RV/boat exemption process draws fire

The second round of RV/boat parking exemptions didn’t go quite as smoothly as the Port Orchard City Council’s street committee anticipated.

At the last meeting in November, the council backed the committee’s recommendations and denied four exemption requests with no debate whatsoever. At the council’s first December meeting, however, a single request for permission to park an RV on Norton Street launched a heated exchange between council members and eventually resulted in a 3-2 vote striking down street committee chair Councilman Don Morrison’s motion to deny.

“There’s a difference between parking on a thoroughfare and parking on a dead-end street,” said Councilman John Clauson, responding to Morrison’s comments about the RV blocking street access.

In addition to the basic question of whether the RV — owned by Rockwell Avenue resident Marvin Roland — did in fact pose a public hazard, other concerns about the parking restrictions themselves were also raised.

The unpopular ordinance, which bans boat and RV parking in most city rights-of-way, was passed last summer over strenuous objections from city residents. To accommodate some of the residents’ concerns, the city drafted a resolution that allowed residents to seek exemptions from the ordinance and gave guidelines under which such exemptions would be granted.

So far, the only exemption granted was given to a resident who planned to park his RV completely off the road on the dirt shoulder. Two other exemptions addressed vehicles that would have been allowed to park anyway, under the provisions of the ordinance.

Councilwoman Carolyn Powers raised the question of whether the exemption guidelines were even worthwhile to consider, given the problems posed by the city’s largely narrow streets.

“Wouldn’t any motor home parked in the right-of-way have the potential to block?” she asked, echoing one of Morrison’s earlier comments.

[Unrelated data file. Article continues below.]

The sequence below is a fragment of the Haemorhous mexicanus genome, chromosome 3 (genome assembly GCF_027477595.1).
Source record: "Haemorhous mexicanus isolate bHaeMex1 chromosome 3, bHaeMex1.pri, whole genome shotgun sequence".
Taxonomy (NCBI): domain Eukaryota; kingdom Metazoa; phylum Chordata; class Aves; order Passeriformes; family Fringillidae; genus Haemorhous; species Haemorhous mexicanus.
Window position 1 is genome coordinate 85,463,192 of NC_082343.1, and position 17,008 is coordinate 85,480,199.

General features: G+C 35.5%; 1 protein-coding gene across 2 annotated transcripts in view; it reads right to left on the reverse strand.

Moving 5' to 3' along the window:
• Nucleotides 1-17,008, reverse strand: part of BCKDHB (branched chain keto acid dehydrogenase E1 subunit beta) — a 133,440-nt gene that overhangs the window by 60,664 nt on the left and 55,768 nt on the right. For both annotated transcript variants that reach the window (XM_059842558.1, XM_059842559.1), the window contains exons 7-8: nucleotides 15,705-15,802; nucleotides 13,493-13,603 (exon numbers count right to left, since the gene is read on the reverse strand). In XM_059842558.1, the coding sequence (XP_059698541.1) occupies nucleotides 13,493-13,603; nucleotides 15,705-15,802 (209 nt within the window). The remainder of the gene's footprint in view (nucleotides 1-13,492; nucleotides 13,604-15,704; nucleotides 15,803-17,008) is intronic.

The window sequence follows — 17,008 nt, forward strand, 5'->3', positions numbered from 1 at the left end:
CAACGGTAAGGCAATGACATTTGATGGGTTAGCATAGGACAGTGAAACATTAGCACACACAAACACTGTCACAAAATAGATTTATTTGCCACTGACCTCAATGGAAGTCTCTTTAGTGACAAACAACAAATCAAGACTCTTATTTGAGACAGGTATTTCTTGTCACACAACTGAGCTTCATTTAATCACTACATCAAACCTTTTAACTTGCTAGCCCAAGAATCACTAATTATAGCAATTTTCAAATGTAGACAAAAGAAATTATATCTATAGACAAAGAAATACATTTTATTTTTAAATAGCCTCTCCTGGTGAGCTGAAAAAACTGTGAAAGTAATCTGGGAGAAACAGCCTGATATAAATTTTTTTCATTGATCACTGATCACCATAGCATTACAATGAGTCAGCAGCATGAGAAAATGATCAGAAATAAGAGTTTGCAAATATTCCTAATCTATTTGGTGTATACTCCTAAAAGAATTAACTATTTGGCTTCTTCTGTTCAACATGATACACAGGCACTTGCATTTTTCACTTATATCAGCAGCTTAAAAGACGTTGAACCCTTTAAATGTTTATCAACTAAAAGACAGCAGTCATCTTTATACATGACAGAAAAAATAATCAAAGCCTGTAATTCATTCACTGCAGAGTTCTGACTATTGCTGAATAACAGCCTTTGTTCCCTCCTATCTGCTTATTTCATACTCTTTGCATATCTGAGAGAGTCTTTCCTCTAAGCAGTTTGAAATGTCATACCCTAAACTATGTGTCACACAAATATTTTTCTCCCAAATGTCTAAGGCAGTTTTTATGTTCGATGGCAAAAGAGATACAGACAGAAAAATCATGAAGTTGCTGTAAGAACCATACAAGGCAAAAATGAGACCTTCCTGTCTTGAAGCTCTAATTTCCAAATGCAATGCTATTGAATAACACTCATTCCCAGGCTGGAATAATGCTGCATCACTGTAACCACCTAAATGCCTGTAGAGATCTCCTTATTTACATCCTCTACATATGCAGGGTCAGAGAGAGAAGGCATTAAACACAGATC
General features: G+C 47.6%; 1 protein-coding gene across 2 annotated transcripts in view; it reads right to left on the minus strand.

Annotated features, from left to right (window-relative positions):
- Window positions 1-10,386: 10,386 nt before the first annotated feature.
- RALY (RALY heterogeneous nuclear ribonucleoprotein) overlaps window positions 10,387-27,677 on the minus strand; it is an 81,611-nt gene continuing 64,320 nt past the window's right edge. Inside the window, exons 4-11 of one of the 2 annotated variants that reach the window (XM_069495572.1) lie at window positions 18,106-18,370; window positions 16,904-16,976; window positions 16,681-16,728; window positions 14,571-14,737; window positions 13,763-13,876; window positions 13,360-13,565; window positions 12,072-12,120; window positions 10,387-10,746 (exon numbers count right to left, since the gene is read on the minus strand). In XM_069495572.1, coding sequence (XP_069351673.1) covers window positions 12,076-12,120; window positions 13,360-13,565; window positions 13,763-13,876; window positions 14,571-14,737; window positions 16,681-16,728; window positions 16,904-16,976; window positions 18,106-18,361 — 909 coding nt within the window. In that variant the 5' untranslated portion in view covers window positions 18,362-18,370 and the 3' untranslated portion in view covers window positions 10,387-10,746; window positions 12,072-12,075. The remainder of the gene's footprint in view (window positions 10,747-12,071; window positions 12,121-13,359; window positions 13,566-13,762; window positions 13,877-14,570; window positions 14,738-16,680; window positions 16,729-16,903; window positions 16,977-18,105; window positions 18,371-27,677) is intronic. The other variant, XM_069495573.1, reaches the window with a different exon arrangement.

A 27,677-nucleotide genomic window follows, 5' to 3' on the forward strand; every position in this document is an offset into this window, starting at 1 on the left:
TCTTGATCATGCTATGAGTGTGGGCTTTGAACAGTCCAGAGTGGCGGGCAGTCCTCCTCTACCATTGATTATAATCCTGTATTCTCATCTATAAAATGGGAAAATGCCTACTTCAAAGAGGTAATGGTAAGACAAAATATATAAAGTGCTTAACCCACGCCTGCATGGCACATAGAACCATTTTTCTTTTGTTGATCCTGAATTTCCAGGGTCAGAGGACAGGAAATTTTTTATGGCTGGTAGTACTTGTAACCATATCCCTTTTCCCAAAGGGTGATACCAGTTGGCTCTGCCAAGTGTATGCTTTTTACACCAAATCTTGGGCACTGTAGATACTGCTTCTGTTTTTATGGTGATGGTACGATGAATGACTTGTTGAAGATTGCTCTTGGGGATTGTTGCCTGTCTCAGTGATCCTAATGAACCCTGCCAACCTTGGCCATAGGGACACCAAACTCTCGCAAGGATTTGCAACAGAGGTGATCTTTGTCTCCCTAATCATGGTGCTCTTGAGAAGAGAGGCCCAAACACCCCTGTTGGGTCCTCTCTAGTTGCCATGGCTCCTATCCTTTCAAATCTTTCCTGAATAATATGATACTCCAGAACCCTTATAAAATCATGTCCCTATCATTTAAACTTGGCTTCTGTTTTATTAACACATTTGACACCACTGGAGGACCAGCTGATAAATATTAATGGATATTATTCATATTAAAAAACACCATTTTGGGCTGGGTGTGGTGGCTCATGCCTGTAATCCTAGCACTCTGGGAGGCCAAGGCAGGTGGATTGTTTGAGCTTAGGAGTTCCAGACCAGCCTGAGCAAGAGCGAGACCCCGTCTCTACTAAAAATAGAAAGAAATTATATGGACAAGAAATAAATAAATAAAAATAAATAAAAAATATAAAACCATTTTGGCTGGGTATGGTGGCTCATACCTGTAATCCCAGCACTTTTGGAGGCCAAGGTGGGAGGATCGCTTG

In addition, Councilman Todd Cramer expressed disappointment that the council had not made more attempts to make the exemption process more public. Last month, the four residents who got turned down for exemptions said they were never given any information about the status of their requests. In fact, one week after the council decided to reject their applications, none had heard of the decision, or even the vote.

Cramer said because the exemption system is so new, it would have been a good idea to invite more public comment.

“It seems we slam-dunked this through committee,” he said.

Morrison is currently on an extended vacation and was not available to comment. Councilman Rick Wyatt, who also serves on the street committee, said on Monday he will be reintroducing Roland’s request on behalf of the committee and recommending approval.

The only remaining member of the committee, Councilman Bob Geiger, has recused himself from voting on the Roland exemption because he lives nearby.

Wyatt said although he originally voted to deny Roland’s application, since then he revisited the site and determined it was worth it to give Roland the benefit of the doubt.

“I feel we can revisit it in a year if there have been complaints,” Wyatt said.

As far as Wyatt knows, there are no other parking exemption requests pending at this time.

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